Be sober, be vigilant; because your adversary the devil, as a roaring lion, walketh about, seeking whom he may devour: Whom resist stedfast in the faith, knowing that the same afflictions are accomplished in your brethren that are in the world. (1 Peter 5:8-9)
The last thing I ever wanted to be was a preacher. I can
remember wanting to be a lot of things. I had a great fascination with
dinosaurs and space growing up. I'm sure at some point I wanted to be a paleontologist
but I didn't really know that word back in second grade. Then I wanted to be an
astronaut - that was my first big dream. However, I get motion sick when riding
in the back seat of a car and science has been my academic downfall since grade
school. The next big plan was archaeologist - but see the previous sentence and
that science thing. Finally, I settled on being a writer. I loved, and still
love, writing and reading. Pulp writers such as Robert E. Howard and Edgar Rice
Burroughs have captured my fancy since my younger years. One of my father's
greatest legacies has been passing these amazing authors and their books onto
me. I wrote and wrote, and submitted and submitted. Alas, the only letters I
received were ones of rejection.
In the midst of it all I met the love of my life and became
a salesman. I remember telling her early in our relationship, "I'll do
anything, but I never want to be a salesman." Funny how things work out
isn't it? You have to understand, I'm shy, quiet and just not a people person.
Somehow this turned into a successful career in sales. I've been doing it for
almost 23 years now. That's right, for 40 hours a week I am a professional
toilet salesman - a far cry from exploring the galaxy, studying ancient cultures
and writing best-selling novels. However, in my wildest dreams, perhaps I would
have called them nightmares then, I never imagined being a Baptist preacher.
I became an atheist in 11th grade, somewhere around 1986. I
recall reading Edith Hamilton's "Mythology" and William Golding's
"Lord of the Flies." I don't blame these books for leading me into
atheism, but somehow, especially "Mythology", they did. I remember
thinking how Jesus and the chronicle of the Bible were as much myth as the
mighty heroes, gods and titans of ancient Greece. I wrote off any belief in the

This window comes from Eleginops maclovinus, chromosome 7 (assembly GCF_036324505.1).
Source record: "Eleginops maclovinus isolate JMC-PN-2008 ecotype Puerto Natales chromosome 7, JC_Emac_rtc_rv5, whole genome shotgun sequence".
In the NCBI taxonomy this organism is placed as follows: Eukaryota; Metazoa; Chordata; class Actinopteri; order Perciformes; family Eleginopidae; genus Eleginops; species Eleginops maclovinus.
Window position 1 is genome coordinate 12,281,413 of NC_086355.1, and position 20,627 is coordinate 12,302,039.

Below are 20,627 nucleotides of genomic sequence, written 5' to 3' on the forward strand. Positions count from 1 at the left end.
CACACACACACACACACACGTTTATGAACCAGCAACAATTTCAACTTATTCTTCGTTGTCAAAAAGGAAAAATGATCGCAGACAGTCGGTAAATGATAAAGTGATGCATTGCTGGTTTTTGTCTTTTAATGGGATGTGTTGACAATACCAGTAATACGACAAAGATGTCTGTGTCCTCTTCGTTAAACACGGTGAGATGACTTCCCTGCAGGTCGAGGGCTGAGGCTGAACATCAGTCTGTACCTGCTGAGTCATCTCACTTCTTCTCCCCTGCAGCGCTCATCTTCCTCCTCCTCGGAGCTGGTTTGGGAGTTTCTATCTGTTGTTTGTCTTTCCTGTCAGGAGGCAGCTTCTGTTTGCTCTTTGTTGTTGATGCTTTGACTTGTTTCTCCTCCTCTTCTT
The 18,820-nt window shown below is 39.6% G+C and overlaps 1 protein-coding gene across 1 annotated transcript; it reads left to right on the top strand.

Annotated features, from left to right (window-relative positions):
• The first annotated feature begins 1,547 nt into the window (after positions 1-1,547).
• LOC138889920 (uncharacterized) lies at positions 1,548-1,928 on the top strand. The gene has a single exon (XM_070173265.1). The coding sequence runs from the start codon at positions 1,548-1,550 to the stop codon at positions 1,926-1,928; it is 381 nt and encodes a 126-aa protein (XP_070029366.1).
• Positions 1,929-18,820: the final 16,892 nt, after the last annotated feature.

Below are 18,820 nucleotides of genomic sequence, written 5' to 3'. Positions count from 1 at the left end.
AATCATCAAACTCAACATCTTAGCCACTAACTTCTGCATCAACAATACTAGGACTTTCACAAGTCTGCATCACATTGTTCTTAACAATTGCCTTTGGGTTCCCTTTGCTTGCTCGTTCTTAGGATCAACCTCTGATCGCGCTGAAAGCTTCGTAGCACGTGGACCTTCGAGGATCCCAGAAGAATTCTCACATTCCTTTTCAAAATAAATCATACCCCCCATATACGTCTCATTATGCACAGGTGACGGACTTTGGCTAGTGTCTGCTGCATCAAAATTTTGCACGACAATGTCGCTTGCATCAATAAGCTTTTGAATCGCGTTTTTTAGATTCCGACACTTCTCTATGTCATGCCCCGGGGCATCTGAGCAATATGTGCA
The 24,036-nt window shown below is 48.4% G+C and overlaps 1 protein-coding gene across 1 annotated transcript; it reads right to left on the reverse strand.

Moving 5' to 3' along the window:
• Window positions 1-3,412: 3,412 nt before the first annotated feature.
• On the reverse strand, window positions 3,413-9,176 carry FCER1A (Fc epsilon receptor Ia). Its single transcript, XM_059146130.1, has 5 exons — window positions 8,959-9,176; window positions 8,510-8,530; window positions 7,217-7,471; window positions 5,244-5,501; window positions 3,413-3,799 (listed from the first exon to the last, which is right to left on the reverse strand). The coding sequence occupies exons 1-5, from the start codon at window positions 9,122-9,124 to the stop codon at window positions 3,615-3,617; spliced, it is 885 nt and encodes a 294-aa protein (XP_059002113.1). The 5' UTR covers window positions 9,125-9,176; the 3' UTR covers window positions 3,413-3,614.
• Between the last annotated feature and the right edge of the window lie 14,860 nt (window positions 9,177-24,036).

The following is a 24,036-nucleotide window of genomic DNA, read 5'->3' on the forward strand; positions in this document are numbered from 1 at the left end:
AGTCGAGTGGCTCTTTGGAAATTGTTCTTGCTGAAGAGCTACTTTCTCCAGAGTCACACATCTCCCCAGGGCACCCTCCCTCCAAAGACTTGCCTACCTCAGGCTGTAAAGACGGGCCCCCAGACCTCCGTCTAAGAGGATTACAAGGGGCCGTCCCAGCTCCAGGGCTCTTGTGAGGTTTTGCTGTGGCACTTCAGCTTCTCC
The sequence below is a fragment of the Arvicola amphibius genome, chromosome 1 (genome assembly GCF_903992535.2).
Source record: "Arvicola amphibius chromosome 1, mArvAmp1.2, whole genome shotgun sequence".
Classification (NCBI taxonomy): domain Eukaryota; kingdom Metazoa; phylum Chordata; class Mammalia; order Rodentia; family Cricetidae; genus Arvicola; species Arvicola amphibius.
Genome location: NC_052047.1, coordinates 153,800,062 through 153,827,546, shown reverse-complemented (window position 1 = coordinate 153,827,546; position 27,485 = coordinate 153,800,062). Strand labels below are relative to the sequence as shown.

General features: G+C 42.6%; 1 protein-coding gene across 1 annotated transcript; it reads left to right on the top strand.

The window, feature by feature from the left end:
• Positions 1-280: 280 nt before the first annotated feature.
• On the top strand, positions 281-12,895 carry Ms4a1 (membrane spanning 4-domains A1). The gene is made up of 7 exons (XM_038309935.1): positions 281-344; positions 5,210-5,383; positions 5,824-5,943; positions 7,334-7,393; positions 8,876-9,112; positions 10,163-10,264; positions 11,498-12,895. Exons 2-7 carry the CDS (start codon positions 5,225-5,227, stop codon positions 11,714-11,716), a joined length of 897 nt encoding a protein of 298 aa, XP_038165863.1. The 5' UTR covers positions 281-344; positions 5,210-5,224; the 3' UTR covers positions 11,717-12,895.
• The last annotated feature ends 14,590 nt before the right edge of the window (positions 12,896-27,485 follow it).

supernatural and embarked on my skeptical view of life.
I confess I remained rather conservative in my views. I classified
myself as a Republican and was always staunchly pro-life. I never embraced
evolution as it seemed to require too much faith as well. Understanding the
origin of life and the universe could comfortably remain a mystery for me. A
static universe seemed to be an acceptable theory, but honestly, I didn't ponder
such things often.
I had a Bible that I always kept tucked back in my closet
more out of nostalgia than any kind of faith. It had been given to me back in
1st grade during vacation Bible school at Tigert Methodist Church by a
wonderful, elderly lady named Mrs. Freeze. Despite rejecting Christianity, I'd
enjoyed that little old lady so much I could not bring myself to toss out that
Bible she had given me. It would come back to haunt me one day.
It strikes me as strange - I've never achieved my greatest dreams.
I never strapped myself into the seat of a space ship and rocketed through the
earth's atmosphere into the cold depths of the solar system. I've never been on
a dig at some ancient site of early civilization , or excised the bones of some
prehistoric behemoth. I've never seen my name splayed across the glossy cover
of a novel with "New York Times Best-Selling Author" under my name.
I've sold a lot of toilets, tubs and faucets though. And the most unlikely
thing? I've been preaching the glorious Gospel of the Lord Jesus Christ for six
years now. How does an atheist toilet salesman with grandiose dreams of
becoming a xeno-archaeologist novelist become a Baptist preacher? I'll have
more on that next time...